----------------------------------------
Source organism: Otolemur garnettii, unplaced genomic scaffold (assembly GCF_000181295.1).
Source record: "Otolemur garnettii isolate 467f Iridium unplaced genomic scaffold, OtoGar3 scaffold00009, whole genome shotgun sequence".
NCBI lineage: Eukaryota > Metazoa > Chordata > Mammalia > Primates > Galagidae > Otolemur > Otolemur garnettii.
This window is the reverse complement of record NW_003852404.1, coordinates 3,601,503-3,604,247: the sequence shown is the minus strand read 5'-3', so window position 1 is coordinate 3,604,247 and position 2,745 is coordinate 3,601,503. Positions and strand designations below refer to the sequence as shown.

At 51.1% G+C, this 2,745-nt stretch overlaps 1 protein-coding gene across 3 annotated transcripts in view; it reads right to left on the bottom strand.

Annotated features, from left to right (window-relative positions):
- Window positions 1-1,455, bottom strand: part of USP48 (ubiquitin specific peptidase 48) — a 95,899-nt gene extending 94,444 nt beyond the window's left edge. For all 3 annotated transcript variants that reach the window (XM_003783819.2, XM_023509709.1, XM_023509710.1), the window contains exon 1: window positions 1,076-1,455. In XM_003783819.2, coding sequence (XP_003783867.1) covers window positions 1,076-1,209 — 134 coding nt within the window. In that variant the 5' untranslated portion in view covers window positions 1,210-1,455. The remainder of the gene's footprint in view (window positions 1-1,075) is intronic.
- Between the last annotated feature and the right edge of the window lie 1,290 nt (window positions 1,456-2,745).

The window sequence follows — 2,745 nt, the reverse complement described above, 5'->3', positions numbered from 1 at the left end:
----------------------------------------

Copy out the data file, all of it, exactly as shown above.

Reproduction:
Source organism: Otolemur garnettii, unplaced genomic scaffold (assembly GCF_000181295.1).
Source record: "Otolemur garnettii isolate 467f Iridium unplaced genomic scaffold, OtoGar3 scaffold00009, whole genome shotgun sequence".
NCBI lineage: Eukaryota > Metazoa > Chordata > Mammalia > Primates > Galagidae > Otolemur > Otolemur garnettii.
This window is the reverse complement of record NW_003852404.1, coordinates 3,601,503-3,604,247: the sequence shown is the minus strand read 5'-3', so window position 1 is coordinate 3,604,247 and position 2,745 is coordinate 3,601,503. Positions and strand designations below refer to the sequence as shown.

At 51.1% G+C, this 2,745-nt stretch overlaps 1 protein-coding gene across 3 annotated transcripts in view; it reads right to left on the bottom strand.

Annotated features, from left to right (window-relative positions):
- Window positions 1-1,455, bottom strand: part of USP48 (ubiquitin specific peptidase 48) — a 95,899-nt gene extending 94,444 nt beyond the window's left edge. For all 3 annotated transcript variants that reach the window (XM_003783819.2, XM_023509709.1, XM_023509710.1), the window contains exon 1: window positions 1,076-1,455. In XM_003783819.2, coding sequence (XP_003783867.1) covers window positions 1,076-1,209 — 134 coding nt within the window. In that variant the 5' untranslated portion in view covers window positions 1,210-1,455. The remainder of the gene's footprint in view (window positions 1-1,075) is intronic.
- Between the last annotated feature and the right edge of the window lie 1,290 nt (window positions 1,456-2,745).

The window sequence follows — 2,745 nt, the reverse complement described above, 5'->3', positions numbered from 1 at the left end: